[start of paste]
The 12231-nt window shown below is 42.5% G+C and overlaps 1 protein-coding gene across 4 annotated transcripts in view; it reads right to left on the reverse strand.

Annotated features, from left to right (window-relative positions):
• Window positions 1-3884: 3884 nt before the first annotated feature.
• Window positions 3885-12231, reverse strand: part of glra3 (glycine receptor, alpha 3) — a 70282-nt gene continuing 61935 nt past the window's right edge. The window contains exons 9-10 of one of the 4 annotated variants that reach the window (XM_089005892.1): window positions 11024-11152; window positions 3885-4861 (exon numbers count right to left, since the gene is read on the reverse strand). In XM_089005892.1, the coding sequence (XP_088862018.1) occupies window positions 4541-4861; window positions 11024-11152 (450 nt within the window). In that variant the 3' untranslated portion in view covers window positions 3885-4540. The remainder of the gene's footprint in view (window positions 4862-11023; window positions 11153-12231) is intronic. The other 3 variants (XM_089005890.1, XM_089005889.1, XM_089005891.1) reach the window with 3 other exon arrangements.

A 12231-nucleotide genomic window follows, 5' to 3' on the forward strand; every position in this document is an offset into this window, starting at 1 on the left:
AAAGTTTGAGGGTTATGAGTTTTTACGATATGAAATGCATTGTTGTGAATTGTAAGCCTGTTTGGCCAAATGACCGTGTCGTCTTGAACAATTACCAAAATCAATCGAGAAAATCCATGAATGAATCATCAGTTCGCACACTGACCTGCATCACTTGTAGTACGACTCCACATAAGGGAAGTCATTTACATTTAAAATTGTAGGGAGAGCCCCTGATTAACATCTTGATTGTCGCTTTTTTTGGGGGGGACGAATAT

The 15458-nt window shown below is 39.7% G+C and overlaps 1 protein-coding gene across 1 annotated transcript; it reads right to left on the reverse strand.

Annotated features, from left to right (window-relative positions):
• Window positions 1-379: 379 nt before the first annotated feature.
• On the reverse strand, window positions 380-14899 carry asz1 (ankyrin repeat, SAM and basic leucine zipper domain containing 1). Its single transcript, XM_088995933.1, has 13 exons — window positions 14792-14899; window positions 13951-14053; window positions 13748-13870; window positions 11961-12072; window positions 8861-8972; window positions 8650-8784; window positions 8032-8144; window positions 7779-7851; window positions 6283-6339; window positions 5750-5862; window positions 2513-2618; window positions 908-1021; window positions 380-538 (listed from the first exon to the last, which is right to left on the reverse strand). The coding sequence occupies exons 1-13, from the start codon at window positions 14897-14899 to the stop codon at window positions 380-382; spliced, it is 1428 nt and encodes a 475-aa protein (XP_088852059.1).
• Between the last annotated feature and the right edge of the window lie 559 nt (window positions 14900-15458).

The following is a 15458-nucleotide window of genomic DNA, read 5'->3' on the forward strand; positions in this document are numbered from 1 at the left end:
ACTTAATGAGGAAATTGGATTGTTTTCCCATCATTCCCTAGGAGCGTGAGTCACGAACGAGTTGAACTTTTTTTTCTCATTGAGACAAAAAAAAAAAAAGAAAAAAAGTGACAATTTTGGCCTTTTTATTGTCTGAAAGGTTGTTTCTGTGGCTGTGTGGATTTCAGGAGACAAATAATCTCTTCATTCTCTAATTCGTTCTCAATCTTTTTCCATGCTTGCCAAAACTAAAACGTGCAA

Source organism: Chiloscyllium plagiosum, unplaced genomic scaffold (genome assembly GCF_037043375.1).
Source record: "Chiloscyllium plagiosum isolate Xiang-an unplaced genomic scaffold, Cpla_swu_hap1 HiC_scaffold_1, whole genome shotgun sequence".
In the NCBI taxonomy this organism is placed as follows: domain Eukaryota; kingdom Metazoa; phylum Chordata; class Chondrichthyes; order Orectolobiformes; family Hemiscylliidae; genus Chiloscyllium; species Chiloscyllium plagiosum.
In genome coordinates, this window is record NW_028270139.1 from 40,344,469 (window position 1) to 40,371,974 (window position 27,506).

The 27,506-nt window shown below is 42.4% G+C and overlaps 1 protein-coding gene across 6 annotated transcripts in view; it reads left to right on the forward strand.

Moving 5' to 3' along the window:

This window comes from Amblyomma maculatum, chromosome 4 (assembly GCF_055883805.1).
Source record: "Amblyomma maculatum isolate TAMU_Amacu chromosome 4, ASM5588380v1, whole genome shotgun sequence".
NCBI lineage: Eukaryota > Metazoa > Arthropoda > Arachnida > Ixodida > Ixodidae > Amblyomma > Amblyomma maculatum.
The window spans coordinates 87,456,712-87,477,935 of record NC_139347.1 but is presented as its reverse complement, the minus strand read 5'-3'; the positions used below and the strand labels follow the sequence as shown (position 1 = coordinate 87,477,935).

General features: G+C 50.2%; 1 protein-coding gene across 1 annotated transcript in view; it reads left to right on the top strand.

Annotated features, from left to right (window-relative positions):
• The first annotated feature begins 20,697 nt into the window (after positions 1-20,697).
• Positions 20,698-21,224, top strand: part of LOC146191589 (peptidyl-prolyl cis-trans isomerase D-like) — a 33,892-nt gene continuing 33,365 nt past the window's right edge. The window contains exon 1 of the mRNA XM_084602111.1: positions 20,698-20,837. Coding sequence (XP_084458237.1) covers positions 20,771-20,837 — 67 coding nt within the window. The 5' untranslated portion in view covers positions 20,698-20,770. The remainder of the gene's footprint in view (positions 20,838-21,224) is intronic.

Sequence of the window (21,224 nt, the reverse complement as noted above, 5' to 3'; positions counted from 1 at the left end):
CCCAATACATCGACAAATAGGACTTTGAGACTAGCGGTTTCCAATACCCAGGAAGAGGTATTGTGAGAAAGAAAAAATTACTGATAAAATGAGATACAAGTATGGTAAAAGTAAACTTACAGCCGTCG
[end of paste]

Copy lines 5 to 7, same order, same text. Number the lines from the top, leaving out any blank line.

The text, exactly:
A 12231-nucleotide genomic window follows, 5' to 3' on the forward strand; every position in this document is an offset into this window, starting at 1 on the left:
AAAGTTTGAGGGTTATGAGTTTTTACGATATGAAATGCATTGTTGTGAATTGTAAGCCTGTTTGGCCAAATGACCGTGTCGTCTTGAACAATTACCAAAATCAATCGAGAAAATCCATGAATGAATCATCAGTTCGCACACTGACCTGCATCACTTGTAGTACGACTCCACATAAGGGAAGTCATTTACATTTAAAATTGTAGGGAGAGCCCCTGATTAACATCTTGATTGTCGCTTTTTTTGGGGGGGACGAATAT

The 15458-nt window shown below is 39.7% G+C and overlaps 1 protein-coding gene across 1 annotated transcript; it reads right to left on the reverse strand.